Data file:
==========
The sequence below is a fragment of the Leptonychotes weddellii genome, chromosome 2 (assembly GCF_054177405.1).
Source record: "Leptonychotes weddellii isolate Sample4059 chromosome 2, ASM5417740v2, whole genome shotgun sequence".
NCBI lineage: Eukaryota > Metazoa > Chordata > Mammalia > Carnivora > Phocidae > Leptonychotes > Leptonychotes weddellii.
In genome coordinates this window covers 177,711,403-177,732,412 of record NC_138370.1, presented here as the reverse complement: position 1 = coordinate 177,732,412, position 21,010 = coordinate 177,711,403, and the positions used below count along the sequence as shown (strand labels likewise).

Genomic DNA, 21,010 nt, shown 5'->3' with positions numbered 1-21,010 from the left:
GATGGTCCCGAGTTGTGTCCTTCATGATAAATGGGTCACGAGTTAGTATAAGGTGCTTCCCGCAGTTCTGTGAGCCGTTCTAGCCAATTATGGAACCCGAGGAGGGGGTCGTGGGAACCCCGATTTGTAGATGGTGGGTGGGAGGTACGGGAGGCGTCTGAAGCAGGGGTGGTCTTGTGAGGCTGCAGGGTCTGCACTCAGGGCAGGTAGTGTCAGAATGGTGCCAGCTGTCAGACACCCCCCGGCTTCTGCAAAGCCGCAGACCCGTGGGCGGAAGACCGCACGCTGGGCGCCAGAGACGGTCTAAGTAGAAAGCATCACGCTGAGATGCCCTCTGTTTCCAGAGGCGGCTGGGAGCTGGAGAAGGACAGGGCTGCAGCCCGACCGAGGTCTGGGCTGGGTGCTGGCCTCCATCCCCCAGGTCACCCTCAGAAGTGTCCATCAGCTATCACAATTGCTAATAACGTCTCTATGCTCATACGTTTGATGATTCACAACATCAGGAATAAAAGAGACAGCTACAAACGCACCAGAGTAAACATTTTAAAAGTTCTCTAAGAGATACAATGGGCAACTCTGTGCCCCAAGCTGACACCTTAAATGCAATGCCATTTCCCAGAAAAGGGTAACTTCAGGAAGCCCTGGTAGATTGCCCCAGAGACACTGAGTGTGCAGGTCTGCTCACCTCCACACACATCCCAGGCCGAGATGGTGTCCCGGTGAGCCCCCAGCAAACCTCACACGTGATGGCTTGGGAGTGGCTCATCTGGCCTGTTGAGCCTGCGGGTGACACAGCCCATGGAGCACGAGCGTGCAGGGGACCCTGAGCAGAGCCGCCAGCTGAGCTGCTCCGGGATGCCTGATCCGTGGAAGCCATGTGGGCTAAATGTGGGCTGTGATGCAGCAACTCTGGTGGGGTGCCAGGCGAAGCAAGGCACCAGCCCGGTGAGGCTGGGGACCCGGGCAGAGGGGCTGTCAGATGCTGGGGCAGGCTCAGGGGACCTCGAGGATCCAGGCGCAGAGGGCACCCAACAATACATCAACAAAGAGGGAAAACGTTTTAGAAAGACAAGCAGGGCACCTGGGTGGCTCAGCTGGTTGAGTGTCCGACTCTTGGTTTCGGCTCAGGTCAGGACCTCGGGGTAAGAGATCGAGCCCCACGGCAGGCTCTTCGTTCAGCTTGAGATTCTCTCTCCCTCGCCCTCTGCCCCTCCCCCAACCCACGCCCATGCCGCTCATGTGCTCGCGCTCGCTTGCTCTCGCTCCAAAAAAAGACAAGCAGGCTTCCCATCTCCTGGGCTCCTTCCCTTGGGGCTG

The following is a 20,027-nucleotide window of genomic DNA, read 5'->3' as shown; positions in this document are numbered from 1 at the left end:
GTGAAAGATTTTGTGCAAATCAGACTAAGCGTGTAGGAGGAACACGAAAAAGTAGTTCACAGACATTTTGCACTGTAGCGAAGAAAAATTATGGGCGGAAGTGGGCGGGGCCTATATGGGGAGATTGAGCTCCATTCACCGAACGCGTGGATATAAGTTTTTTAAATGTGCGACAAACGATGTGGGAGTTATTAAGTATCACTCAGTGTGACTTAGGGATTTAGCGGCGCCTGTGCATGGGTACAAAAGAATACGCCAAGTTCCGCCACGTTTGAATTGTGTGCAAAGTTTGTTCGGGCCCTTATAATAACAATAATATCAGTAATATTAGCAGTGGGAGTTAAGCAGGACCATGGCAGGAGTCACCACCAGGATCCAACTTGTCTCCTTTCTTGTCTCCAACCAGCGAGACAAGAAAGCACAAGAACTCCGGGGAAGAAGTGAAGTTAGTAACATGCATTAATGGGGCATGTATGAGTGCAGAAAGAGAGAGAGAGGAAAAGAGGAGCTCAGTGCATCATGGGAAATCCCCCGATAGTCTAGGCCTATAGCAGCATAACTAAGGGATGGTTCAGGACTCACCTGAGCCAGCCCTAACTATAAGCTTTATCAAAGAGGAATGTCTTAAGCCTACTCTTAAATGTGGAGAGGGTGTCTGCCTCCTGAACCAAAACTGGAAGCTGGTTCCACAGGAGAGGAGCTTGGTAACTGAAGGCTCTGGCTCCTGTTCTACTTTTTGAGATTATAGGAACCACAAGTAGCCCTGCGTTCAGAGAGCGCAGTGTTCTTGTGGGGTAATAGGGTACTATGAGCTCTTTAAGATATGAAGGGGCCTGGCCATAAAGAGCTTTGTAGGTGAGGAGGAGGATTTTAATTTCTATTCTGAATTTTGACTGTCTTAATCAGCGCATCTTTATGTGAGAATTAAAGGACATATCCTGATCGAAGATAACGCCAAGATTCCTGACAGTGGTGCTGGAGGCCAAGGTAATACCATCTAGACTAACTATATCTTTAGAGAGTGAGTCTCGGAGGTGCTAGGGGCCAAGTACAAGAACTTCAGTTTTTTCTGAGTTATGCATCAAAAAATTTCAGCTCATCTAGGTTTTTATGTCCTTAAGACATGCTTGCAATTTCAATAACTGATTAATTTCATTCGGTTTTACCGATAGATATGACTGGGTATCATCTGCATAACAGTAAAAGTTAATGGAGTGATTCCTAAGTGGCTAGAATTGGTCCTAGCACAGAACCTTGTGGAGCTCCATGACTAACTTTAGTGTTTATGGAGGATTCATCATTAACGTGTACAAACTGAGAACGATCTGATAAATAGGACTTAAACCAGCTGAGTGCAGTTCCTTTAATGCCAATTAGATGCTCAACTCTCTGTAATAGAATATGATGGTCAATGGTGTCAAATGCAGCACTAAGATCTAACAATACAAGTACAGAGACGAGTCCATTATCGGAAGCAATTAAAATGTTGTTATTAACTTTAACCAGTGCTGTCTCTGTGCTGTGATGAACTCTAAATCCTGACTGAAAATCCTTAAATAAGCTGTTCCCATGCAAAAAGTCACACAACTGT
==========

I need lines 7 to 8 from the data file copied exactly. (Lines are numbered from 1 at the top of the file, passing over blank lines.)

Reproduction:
The following is a 20,027-nucleotide window of genomic DNA, read 5'->3' as shown; positions in this document are numbered from 1 at the left end:
GTGAAAGATTTTGTGCAAATCAGACTAAGCGTGTAGGAGGAACACGAAAAAGTAGTTCACAGACATTTTGCACTGTAGCGAAGAAAAATTATGGGCGGAAGTGGGCGGGGCCTATATGGGGAGATTGAGCTCCATTCACCGAACGCGTGGATATAAGTTTTTTAAATGTGCGACAAACGATGTGGGAGTTATTAAGTATCACTCAGTGTGACTTAGGGATTTAGCGGCGCCTGTGCATGGGTACAAAAGAATACGCCAAGTTCCGCCACGTTTGAATTGTGTGCAAAGTTTGTTCGGGCCCTTATAATAACAATAATATCAGTAATATTAGCAGTGGGAGTTAAGCAGGACCATGGCAGGAGTCACCACCAGGATCCAACTTGTCTCCTTTCTTGTCTCCAACCAGCGAGACAAGAAAGCACAAGAACTCCGGGGAAGAAGTGAAGTTAGTAACATGCATTAATGGGGCATGTATGAGTGCAGAAAGAGAGAGAGAGGAAAAGAGGAGCTCAGTGCATCATGGGAAATCCCCCGATAGTCTAGGCCTATAGCAGCATAACTAAGGGATGGTTCAGGACTCACCTGAGCCAGCCCTAACTATAAGCTTTATCAAAGAGGAATGTCTTAAGCCTACTCTTAAATGTGGAGAGGGTGTCTGCCTCCTGAACCAAAACTGGAAGCTGGTTCCACAGGAGAGGAGCTTGGTAACTGAAGGCTCTGGCTCCTGTTCTACTTTTTGAGATTATAGGAACCACAAGTAGCCCTGCGTTCAGAGAGCGCAGTGTTCTTGTGGGGTAATAGGGTACTATGAGCTCTTTAAGATATGAAGGGGCCTGGCCATAAAGAGCTTTGTAGGTGAGGAGGAGGATTTTAATTTCTATTCTGAATTTTGACTGTCTTAATCAGCGCATCTTTATGTGAGAATTAAAGGACATATCCTGATCGAAGATAACGCCAAGATTCCTGACAGTGGTGCTGGAGGCCAAGGTAATACCATCTAGACTAACTATATCTTTAGAGAGTGAGTCTCGGAGGTGCTAGGGGCCAAGTACAAGAACTTCAGTTTTTTCTGAGTTATGCATCAAAAAATTTCAGCTCATCTAGGTTTTTATGTCCTTAAGACATGCTTGCAATTTCAATAACTGATTAATTTCATTCGGTTTTACCGATAGATATGACTGGGTATCATCTGCATAACAGTAAAAGTTAATGGAGTGATTCCTAAGTGGCTAGAATTGGTCCTAGCACAGAACCTTGTGGAGCTCCATGACTAACTTTAGTGTTTATGGAGGATTCATCATTAACGTGTACAAACTGAGAACGATCTGATAAATAGGACTTAAACCAGCTGAGTGCAGTTCCTTTAATGCCAATTAGATGCTCAACTCTCTGTAATAGAATATGATGGTCAATGGTGTCAAATGCAGCACTAAGATCTAACAATACAAGTACAGAGACGAGTCCATTATCGGAAGCAATTAAAATGTTGTTATTAACTTTAACCAGTGCTGTCTCTGTGCTGTGATGAACTCTAAATCCTGACTGAAAATCCTTAAATAAGCTGTTCCCATGCAAAAAGTCACACAACTGT